Ten years later, Weiland has become a parent himself; He and his wife work in education, and Pete led his distance college special education classes during the pandemic while also playing the role of a stay-at-home dad to their two-year-old son, Desmond. “Weekends and naps is when I got down to writing songs,” he says. Before asking, the child is not named after the protagonist of the above Lost episode, although Weiland admits that there may have been some subconscious influence due to his affinity for the character of Henry Ian Cusick. It is also interesting to note that Pono is not a reference to Neil Young’s hapless Toblerone-shaped MP3 player, but a Hawaiian term for “justice” that Weiland uses as a nickname for Desmond and first heard in the 1999 Disney movie Johnny Tsunami. Desmond has largely dictated his father’s listening habits lately – the soundtrack of Daniel Tiger’s neighborhood is a household favorite, although it is linked to his formative years revisiting the Professional skater Tony Hawk Soundtracks: “It’s a good mix of music that makes me feel like I’m 14 again, trying to make ollies out of trash cans.”
Weiland considered taking steps to ensure that AGBPOL LP3 doesn’t become a Wrens-like joke on Twitter, like releasing a single EP or single to break the silence. But as with many bands that have had full-time careers outside of music, A Great Big Pile Of Leaves wasn’t in a position where they felt pressured to release content to the world just to keep their momentum going. . In fact, Weiland’s main goal for A Great Big Pile Of Leaves is that it can be sustainable without being a job. They would love to turn, but after that the “insane COVID bottleneck” opens for groups at their level. He’s only done a handful of interviews in the band’s history and, perhaps ironically, Soucy works as a music publicist.
He is also the only member of the group who maintains an active social media presence, and thus serves as Weiland’s gateway to the cult audience that has sustained the hype since 2013. Although Weiland is agnostic to the “emo” tag, he understands how they took advantage of it and fully aware of why he stayed in the first place. You are always on my mind featured the guest voices of Justin Pierre from Motion City Soundtrack, and Weiland identified their opening for Appleseed Cast as one that really taught them about being a band. “We used to drive all night and get to the scene hours in advance, and we were all so tired because we weren’t asleep,” Weiland explains. “Chris [Crisci] was like, ‘Guys, what are you doing? You should be outside the venue within the hour, get a good night’s sleep, get up early and leave. Afterwards, the driving was safer, we were more rested, the shows were better, we got along better, everything was better.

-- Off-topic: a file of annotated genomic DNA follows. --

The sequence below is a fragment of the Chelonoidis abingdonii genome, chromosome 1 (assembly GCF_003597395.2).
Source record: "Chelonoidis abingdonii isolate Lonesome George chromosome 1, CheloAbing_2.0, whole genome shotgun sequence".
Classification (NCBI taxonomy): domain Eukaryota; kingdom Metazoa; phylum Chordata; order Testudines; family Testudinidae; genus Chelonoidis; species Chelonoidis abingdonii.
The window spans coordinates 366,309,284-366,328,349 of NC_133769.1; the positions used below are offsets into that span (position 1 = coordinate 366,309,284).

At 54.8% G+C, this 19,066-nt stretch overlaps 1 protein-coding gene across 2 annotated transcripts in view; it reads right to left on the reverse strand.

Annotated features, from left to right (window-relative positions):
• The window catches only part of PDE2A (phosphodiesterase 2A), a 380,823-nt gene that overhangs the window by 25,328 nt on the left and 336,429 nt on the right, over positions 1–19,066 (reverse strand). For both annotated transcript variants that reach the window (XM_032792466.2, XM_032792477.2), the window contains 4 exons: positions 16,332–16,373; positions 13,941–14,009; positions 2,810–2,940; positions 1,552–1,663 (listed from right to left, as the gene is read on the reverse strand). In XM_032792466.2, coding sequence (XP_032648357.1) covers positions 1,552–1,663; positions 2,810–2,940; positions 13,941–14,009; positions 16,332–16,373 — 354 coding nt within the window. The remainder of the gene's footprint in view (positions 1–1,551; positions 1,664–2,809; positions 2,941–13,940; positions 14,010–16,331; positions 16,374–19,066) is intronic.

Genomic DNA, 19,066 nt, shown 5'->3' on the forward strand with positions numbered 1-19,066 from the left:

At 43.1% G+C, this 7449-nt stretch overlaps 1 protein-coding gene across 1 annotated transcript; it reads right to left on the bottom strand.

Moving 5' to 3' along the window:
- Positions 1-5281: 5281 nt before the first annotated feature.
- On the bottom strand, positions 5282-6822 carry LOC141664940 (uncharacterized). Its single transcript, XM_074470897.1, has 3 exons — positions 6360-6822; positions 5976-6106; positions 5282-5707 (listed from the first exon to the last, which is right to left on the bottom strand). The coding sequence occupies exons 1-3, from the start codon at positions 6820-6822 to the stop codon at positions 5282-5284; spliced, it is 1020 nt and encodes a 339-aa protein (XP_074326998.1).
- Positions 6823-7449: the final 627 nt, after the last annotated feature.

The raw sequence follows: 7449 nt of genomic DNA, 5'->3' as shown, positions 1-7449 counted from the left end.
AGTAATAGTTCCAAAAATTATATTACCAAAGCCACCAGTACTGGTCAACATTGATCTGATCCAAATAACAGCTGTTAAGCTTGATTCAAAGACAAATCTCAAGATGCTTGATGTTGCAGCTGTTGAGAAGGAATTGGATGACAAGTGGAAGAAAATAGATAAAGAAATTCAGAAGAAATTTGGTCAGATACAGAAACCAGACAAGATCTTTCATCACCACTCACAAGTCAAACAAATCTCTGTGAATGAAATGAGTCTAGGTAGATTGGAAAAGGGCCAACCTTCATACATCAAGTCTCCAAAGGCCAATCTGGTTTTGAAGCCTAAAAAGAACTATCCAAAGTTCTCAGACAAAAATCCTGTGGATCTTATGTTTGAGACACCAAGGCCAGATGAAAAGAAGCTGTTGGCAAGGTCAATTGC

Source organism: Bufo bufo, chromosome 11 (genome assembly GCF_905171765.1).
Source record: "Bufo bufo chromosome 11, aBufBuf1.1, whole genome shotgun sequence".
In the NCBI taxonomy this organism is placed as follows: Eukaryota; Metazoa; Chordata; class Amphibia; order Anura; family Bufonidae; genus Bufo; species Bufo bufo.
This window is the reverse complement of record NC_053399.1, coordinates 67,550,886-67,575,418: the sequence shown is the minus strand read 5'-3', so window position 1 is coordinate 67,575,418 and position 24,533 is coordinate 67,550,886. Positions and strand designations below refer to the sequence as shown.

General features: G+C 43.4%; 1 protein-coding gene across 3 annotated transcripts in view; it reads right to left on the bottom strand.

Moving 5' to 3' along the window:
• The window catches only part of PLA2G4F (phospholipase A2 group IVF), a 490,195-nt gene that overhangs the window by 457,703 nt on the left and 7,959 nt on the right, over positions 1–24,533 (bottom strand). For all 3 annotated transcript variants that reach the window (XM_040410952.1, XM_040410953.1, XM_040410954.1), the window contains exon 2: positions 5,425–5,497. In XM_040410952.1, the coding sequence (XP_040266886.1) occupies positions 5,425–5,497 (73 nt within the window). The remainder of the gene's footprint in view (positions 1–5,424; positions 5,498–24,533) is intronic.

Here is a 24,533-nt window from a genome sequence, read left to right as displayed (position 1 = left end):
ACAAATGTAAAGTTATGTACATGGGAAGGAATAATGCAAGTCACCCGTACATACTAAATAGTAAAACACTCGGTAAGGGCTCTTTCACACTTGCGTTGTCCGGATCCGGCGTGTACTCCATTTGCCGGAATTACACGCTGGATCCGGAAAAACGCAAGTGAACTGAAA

During the summer of 2013, major publications began to launch their thoughts on the ’emo revival’, and most of them centered on albums recently released on Topshelf Records – Have Mercy’s. The land pushed back, The rhino crash ‘ Knots, and the vein, the world is a beautiful place and I’m no longer afraid of dying When, if ever. These all fell within about a month of You are always on my mind, which looked nothing like AGBPOL’s label mates. Had it been posted on, say, Captured Tracks – a very feasible possibility given their Brooklyn residency – it might have been a big hit with Mac DeMarco fans.
Maybe they still could be. Weiland speaks in bemusement about his experience working with radio consultants who immediately marked “Beat Up Shoes” as their lead single. “They were really excited, they thought it would look great in the radio they’re working on… alternative or something,” Weiland said with a shrug. “Maybe it has to do with the tempo, the melody… what does everyone like?” It’s a very, very likable song – never selling too much, a rare case where a breakdown in handclaps doesn’t feel forced. And if he does manage to smash A Great Big Pile Of Leaves on Spotify playlists, Weiland probably won’t notice – he follows “maybe 50 accounts” on Twitter, and the only ones he remembers out of the dome are Rory McIlroy, Thrasher and his band mates. “The only decision [about completing the album] was: “Are you still motivated by this project? Says Weiland rhetorically. “The answer was, yes, at all levels. “